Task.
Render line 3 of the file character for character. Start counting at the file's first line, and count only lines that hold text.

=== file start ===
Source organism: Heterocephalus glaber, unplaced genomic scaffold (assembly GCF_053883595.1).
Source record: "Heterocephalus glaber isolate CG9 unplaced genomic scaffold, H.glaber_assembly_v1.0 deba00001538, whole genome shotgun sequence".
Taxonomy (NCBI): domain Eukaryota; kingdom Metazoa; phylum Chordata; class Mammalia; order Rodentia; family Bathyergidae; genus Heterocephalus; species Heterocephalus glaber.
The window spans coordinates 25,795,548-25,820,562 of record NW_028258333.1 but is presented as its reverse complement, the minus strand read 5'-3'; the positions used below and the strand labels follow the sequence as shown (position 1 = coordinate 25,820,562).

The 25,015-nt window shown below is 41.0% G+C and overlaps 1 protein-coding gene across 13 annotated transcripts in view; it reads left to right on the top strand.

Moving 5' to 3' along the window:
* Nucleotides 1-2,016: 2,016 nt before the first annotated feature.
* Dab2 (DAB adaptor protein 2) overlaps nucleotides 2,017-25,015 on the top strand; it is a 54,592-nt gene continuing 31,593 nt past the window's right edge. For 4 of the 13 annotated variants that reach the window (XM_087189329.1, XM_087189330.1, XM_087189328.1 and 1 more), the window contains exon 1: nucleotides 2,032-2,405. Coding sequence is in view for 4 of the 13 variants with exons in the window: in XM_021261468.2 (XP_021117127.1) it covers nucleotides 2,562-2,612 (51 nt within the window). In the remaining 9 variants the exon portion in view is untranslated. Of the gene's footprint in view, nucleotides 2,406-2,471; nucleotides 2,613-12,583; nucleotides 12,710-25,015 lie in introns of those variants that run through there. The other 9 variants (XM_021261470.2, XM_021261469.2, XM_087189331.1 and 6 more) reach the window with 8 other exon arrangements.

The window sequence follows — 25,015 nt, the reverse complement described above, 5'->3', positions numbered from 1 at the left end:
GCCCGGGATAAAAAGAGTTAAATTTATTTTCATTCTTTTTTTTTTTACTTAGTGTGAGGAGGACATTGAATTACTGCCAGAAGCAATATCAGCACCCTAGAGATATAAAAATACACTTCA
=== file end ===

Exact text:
Taxonomy (NCBI): domain Eukaryota; kingdom Metazoa; phylum Chordata; class Mammalia; order Rodentia; family Bathyergidae; genus Heterocephalus; species Heterocephalus glaber.